Friday, February 25, 2011

Welcome, MPR listeners!

Some of you heard my live conversation Friday on Minnesota Public Radio about the cost of opting out to care for children. The other guest was the estimable Joan C. Williams, author of Reshaping the Work-Family Debate: Why Men and Class Matter, easily one of the country's leading authorities on gender roles and work-family balance.

The conversation and call-in questions were great. It was exactly my second time being interviewed on the air, my first time live, so I was a little nervous about how we'd fill the hour. But I could have gone on much longer! There's so much to say about this topic.

As usual, I was both heartened and discouraged (heartscouraged?) to hear from call-in parents who've left the workforce to care for family and now feel trapped, permanently unable to get back to work. I'm so sorry we're all struggling, folks, yet so glad to be connecting. I think sharing our thoughts about our situation--talking about why, frankly, it's bullshit--is an important first step. Personally, for a long time I figured my problems returning to the workforce after my divorce were obviously due to my incredible unemployable loserdom rather than anything related to my unpaid caregiving status and gaps in my employment history.

One caller, David, a stay-at-home dad, noted my "sexist" focus on stay-at-home mothers. While there are only about 150,000 SAHDs compared to 5.1 million SAHMs, David definitely has a point, because of course stay-at-home dads struggle, too. In fact, as Joan Williams pointed out, in some ways SAHDs are more stigmatized than SAHMs, because at least mothers are doing what they're "supposed" to do according to gender expectations, whereas fathers have betrayed both their employers AND society's notions of masculinity. Sorry, David, and SAHDs in general, for seeming to disregard you.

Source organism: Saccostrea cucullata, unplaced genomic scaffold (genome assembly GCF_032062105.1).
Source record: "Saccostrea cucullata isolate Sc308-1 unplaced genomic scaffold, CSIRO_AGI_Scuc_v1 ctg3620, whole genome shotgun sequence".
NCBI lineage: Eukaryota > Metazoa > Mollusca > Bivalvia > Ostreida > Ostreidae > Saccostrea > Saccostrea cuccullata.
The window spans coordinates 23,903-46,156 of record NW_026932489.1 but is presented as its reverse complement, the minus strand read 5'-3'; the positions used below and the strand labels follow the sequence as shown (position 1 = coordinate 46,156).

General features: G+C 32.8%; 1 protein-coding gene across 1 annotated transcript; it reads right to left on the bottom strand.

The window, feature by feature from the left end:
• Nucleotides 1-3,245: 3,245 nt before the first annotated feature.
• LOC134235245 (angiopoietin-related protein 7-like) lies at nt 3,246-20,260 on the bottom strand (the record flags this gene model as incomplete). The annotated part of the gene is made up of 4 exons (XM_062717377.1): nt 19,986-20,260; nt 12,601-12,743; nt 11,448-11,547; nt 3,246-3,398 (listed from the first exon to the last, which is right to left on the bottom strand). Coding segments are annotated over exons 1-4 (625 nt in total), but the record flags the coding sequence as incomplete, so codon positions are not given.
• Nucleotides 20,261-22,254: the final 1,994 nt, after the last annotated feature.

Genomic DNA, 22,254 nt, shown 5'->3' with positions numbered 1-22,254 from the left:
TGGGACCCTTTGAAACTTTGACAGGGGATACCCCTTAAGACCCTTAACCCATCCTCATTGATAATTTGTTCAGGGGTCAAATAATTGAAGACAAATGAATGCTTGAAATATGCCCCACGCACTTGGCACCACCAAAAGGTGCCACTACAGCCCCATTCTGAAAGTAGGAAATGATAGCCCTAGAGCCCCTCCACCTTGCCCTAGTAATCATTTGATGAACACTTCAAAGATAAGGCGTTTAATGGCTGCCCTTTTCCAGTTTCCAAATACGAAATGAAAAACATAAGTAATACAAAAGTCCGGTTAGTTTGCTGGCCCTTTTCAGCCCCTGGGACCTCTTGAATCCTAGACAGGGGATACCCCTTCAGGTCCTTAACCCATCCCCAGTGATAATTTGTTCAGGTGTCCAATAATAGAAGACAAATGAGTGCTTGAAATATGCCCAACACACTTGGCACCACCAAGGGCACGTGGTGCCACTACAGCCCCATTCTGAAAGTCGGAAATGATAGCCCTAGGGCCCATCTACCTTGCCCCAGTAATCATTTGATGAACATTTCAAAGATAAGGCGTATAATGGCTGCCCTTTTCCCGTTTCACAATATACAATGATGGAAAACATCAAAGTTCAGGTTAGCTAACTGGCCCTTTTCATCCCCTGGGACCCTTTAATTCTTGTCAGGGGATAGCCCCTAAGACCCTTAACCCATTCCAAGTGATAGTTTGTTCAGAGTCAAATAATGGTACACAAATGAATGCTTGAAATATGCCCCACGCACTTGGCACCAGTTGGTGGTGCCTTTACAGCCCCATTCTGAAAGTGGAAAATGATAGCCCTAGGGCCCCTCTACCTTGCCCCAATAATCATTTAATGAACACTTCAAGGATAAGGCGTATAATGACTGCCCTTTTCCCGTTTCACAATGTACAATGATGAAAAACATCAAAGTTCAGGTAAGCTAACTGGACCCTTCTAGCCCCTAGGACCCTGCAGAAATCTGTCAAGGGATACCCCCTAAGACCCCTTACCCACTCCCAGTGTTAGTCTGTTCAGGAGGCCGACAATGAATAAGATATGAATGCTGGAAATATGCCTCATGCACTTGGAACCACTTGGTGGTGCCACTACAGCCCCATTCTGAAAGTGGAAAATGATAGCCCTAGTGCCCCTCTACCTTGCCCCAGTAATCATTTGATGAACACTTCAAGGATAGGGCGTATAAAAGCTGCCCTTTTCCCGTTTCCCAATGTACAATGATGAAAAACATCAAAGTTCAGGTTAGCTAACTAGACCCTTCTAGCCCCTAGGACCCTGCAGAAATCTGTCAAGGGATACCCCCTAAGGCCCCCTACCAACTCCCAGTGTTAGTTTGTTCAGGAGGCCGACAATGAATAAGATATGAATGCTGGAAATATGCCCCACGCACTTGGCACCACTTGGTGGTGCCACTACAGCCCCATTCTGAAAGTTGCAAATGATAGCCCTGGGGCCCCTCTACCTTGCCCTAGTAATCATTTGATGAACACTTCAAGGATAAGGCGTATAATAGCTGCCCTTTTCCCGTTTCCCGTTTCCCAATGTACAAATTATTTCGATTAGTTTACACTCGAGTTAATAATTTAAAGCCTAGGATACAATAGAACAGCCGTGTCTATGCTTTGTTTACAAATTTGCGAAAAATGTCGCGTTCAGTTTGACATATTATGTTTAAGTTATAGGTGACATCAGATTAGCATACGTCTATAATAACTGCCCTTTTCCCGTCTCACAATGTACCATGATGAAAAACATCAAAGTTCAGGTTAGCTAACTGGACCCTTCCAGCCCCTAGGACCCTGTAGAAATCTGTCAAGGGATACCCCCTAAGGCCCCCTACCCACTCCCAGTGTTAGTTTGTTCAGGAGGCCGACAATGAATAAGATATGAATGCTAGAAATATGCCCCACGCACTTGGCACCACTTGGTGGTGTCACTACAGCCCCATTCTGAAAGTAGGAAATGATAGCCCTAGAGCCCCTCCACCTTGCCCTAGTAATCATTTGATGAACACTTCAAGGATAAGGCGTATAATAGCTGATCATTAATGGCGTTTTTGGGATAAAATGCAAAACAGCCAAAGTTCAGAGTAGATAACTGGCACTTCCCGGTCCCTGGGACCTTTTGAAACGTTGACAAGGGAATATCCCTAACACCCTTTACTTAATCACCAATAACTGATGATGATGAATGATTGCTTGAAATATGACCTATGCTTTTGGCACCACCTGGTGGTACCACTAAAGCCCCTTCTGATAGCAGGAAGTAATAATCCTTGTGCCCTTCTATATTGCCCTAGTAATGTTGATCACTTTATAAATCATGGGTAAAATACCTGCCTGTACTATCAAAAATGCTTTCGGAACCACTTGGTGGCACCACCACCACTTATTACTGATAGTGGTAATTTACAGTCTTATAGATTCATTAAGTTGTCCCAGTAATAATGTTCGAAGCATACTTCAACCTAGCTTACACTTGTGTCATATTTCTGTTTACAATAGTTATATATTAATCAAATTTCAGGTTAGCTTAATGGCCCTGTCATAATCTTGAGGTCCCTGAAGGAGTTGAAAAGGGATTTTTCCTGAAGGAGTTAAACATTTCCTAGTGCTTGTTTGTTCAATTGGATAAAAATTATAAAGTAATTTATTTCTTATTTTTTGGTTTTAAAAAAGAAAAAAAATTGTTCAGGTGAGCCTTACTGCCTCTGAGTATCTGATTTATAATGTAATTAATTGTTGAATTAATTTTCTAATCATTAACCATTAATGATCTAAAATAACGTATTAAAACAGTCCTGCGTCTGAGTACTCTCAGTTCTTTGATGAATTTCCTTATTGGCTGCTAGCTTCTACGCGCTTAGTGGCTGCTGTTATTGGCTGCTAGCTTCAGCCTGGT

By the way, another group briefly mentioned in the MPR discussion is people who opt out to provide care for ailing parents (or other family members). An old friend called recently to say my essay had resonated with her, even though she doesn't have kids, because she had left work to take care of her parents and then had an extremely hard time getting another job. I could relate to this, since I cared for a mother with Alzheimer's for a number of years. My kids were little then, so I did some time as the peanut butter in the sandwich generation. With Alzheimer cases expected to quadruple by 2050, we can expect to find more people in this situation.

So I guess the group we're talking about here, the group whose under-reported needs we're hoping to address, is: Mothers and fathers who leave work altogether or reduce their paid employment significantly to care for children or other family members. Otherwise known as MAFWLWAORTPESTCFCOOFM.

Hmm. Might have to look for a slightly catchier acronym.

For those who missed the MPR conversation, here it is. It's longish (almost an hour), but I think worth a listen, and I'm not the least bit biased.


  1. It was a great conversation, and a desperately needed one at that. After hearing it, my wife and I wondered why, if there are this many articulate people passionate about the need for change in policy, why is nothing being done?

  2. Thanks, Zebulon. And good question! I suspect the answers range from "Nobody knows the solution" to "At least half the people in this country don't even recognize this is a problem."

    To clarify that latter one, I'm not talking about men here, or conservatives, or any specific demographic group. I've received supportive messages from (many) men, from conservatives, and from at least one male conservative! When I say "half" I'm just roughly estimating based on comments to, for example, my essay that ran in Salon.

    But really, I do think that although this problem -- the problem that, like Friedan's, really has no name, or at least not a succinct one, yet -- has been talked about for years in feminist/activist/motherhood circles, is just starting to infiltrate public awareness.